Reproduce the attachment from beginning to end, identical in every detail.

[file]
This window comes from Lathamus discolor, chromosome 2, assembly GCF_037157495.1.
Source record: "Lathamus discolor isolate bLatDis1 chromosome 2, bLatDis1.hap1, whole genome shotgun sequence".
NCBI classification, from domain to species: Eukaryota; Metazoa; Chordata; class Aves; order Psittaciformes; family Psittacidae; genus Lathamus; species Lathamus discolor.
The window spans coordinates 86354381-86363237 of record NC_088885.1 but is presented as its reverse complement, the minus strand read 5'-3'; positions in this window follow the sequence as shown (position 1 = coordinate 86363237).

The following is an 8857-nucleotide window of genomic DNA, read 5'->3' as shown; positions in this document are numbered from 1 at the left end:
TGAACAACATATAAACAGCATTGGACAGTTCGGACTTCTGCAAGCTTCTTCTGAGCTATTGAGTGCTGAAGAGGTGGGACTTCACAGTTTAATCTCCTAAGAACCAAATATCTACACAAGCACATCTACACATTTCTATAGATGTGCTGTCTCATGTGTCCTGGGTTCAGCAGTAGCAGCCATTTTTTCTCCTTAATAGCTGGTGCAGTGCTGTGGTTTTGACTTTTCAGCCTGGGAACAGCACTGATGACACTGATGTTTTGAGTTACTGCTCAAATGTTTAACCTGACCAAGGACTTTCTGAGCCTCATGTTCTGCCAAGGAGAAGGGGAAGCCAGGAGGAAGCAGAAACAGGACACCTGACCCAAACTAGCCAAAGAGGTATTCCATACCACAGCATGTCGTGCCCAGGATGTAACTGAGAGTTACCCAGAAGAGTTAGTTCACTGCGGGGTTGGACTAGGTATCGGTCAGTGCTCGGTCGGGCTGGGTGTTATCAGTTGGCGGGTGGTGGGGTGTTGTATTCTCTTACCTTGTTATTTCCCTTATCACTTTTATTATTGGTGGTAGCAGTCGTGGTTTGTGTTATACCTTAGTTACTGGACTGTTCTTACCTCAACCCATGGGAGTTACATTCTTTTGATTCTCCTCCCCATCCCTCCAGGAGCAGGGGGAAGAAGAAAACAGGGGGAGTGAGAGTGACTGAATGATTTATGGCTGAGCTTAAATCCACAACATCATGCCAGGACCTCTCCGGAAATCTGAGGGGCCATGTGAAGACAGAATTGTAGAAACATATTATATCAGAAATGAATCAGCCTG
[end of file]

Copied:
This window comes from Lathamus discolor, chromosome 2, assembly GCF_037157495.1.
Source record: "Lathamus discolor isolate bLatDis1 chromosome 2, bLatDis1.hap1, whole genome shotgun sequence".
NCBI classification, from domain to species: Eukaryota; Metazoa; Chordata; class Aves; order Psittaciformes; family Psittacidae; genus Lathamus; species Lathamus discolor.
The window spans coordinates 86354381-86363237 of record NC_088885.1 but is presented as its reverse complement, the minus strand read 5'-3'; positions in this window follow the sequence as shown (position 1 = coordinate 86363237).

The following is an 8857-nucleotide window of genomic DNA, read 5'->3' as shown; positions in this document are numbered from 1 at the left end:
TGAACAACATATAAACAGCATTGGACAGTTCGGACTTCTGCAAGCTTCTTCTGAGCTATTGAGTGCTGAAGAGGTGGGACTTCACAGTTTAATCTCCTAAGAACCAAATATCTACACAAGCACATCTACACATTTCTATAGATGTGCTGTCTCATGTGTCCTGGGTTCAGCAGTAGCAGCCATTTTTTCTCCTTAATAGCTGGTGCAGTGCTGTGGTTTTGACTTTTCAGCCTGGGAACAGCACTGATGACACTGATGTTTTGAGTTACTGCTCAAATGTTTAACCTGACCAAGGACTTTCTGAGCCTCATGTTCTGCCAAGGAGAAGGGGAAGCCAGGAGGAAGCAGAAACAGGACACCTGACCCAAACTAGCCAAAGAGGTATTCCATACCACAGCATGTCGTGCCCAGGATGTAACTGAGAGTTACCCAGAAGAGTTAGTTCACTGCGGGGTTGGACTAGGTATCGGTCAGTGCTCGGTCGGGCTGGGTGTTATCAGTTGGCGGGTGGTGGGGTGTTGTATTCTCTTACCTTGTTATTTCCCTTATCACTTTTATTATTGGTGGTAGCAGTCGTGGTTTGTGTTATACCTTAGTTACTGGACTGTTCTTACCTCAACCCATGGGAGTTACATTCTTTTGATTCTCCTCCCCATCCCTCCAGGAGCAGGGGGAAGAAGAAAACAGGGGGAGTGAGAGTGACTGAATGATTTATGGCTGAGCTTAAATCCACAACATCATGCCAGGACCTCTCCGGAAATCTGAGGGGCCATGTGAAGACAGAATTGTAGAAACATATTATATCAGAAATGAATCAGCCTG